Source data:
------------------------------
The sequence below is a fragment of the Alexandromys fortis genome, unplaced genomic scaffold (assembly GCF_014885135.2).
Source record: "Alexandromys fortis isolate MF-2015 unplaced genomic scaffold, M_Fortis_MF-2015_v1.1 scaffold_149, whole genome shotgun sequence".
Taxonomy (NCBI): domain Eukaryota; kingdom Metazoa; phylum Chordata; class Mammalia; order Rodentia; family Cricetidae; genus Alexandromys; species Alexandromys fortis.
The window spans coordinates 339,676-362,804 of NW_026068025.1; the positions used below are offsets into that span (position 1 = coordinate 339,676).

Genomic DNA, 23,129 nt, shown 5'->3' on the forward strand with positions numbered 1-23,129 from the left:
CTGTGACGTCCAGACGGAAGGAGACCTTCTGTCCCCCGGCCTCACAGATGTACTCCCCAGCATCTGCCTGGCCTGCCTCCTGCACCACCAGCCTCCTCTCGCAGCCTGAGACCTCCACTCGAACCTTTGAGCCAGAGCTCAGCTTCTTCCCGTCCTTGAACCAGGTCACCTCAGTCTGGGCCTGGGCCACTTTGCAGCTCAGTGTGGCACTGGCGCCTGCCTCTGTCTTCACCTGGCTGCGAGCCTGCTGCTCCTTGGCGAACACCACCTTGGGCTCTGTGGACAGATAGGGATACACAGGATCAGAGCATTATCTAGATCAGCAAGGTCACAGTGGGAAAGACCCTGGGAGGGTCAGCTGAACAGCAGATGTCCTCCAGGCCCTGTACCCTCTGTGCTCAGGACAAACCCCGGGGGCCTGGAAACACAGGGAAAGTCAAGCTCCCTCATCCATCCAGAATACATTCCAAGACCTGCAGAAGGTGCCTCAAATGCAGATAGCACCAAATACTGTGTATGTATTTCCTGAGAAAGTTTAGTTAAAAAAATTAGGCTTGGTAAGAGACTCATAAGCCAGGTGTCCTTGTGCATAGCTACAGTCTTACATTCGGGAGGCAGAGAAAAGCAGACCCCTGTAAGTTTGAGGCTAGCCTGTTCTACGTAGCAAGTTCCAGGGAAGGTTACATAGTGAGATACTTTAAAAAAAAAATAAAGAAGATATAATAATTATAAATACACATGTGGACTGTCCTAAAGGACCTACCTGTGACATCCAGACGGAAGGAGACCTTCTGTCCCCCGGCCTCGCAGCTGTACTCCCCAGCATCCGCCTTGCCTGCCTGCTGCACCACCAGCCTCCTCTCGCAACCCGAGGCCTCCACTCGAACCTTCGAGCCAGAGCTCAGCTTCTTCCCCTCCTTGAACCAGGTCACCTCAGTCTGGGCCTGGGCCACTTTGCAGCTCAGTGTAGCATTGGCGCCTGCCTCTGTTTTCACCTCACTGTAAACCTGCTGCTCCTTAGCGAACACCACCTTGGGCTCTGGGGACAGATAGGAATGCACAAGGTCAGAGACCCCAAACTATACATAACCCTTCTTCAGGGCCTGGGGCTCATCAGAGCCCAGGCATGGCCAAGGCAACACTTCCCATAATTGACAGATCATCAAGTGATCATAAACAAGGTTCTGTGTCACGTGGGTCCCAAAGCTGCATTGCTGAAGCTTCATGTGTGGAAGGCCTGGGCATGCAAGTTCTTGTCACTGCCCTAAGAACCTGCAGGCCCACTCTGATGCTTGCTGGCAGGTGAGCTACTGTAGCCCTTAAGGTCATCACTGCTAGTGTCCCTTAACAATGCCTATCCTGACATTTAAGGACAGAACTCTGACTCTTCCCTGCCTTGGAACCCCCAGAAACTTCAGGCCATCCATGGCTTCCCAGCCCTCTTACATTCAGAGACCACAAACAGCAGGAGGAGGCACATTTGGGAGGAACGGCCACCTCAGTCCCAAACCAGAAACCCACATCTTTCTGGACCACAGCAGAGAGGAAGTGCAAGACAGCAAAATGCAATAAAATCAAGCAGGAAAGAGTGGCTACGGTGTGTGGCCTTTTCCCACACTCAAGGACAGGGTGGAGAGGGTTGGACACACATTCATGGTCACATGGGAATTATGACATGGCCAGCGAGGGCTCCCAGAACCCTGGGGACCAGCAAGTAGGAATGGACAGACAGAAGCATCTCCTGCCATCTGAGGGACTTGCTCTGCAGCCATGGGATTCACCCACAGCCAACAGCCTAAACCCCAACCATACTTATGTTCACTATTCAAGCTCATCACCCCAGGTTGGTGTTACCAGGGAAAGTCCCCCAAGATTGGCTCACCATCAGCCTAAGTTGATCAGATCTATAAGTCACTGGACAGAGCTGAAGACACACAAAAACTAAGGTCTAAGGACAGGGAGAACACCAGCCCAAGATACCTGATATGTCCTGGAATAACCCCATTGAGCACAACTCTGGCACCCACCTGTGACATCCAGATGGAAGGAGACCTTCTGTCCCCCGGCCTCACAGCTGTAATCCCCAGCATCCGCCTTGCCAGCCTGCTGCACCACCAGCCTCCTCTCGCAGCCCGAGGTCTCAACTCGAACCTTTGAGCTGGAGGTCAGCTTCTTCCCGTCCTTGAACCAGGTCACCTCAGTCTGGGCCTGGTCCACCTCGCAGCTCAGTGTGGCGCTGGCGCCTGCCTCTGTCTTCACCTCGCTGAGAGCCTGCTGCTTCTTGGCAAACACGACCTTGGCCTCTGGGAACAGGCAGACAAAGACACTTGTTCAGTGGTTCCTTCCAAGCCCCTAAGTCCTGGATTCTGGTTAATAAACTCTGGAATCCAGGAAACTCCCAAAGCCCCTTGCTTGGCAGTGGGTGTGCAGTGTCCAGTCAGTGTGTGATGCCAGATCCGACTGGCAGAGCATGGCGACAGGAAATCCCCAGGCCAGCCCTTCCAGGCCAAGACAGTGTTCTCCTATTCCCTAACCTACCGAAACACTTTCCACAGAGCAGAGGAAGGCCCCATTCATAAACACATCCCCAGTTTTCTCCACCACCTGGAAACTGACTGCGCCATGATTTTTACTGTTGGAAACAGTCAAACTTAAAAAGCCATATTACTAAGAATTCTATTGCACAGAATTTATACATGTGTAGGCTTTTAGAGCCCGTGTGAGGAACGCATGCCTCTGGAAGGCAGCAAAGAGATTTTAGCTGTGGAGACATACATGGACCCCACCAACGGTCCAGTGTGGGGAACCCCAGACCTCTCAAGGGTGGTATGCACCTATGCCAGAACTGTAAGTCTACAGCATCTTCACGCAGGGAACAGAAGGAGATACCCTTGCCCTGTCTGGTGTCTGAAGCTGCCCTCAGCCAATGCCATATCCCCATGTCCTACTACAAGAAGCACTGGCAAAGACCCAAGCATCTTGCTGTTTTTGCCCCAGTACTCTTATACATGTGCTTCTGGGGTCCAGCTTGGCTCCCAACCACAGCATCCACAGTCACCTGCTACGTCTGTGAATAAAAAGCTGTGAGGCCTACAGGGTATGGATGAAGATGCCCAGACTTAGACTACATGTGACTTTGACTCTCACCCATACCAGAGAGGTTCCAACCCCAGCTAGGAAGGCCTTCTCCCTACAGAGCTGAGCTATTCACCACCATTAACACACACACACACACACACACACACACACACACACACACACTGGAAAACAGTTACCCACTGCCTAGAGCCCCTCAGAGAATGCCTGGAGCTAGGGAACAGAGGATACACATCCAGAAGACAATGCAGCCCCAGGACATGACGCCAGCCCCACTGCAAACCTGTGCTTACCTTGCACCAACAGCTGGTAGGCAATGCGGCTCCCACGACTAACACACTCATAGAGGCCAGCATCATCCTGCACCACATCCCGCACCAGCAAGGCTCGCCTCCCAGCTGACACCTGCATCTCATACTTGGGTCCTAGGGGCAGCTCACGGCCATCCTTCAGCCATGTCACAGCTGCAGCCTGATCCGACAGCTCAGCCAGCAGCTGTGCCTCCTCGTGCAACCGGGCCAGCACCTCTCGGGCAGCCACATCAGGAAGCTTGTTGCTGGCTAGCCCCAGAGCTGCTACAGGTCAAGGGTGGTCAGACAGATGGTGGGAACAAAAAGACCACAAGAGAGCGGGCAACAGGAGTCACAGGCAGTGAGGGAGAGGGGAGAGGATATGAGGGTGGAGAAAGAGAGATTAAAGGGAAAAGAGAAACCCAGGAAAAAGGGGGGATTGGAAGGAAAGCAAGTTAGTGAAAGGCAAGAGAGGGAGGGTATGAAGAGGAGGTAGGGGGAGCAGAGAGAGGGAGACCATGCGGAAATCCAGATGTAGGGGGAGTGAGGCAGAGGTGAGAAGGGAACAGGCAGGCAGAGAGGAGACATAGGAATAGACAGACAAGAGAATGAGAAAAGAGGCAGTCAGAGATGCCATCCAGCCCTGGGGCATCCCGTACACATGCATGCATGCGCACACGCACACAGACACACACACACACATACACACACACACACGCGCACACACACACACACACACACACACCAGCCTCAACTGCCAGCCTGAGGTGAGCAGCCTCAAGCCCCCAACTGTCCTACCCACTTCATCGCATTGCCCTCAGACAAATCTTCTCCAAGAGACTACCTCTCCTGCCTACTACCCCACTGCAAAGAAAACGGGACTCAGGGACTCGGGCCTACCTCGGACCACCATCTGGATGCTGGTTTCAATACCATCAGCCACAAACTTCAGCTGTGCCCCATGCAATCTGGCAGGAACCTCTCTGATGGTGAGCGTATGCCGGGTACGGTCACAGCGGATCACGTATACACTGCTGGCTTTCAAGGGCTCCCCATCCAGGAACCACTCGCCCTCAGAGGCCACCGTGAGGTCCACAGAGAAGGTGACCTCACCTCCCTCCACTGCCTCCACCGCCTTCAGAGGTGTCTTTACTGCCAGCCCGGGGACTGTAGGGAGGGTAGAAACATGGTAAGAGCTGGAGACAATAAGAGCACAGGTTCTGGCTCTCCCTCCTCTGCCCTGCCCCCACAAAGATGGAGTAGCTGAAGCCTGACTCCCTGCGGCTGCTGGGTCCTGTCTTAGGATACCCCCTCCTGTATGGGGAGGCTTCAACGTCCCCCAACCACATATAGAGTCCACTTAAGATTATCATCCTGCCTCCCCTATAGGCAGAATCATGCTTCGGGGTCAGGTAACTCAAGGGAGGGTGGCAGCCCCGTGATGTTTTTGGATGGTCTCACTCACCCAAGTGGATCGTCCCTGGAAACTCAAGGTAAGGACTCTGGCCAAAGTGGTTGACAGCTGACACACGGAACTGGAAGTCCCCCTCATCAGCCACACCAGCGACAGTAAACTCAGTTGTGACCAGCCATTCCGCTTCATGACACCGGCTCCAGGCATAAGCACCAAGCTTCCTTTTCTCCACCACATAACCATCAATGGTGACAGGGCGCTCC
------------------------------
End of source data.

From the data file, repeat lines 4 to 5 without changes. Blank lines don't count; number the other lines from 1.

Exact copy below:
The window spans coordinates 339,676-362,804 of NW_026068025.1; the positions used below are offsets into that span (position 1 = coordinate 339,676).

Genomic DNA, 23,129 nt, shown 5'->3' on the forward strand with positions numbered 1-23,129 from the left: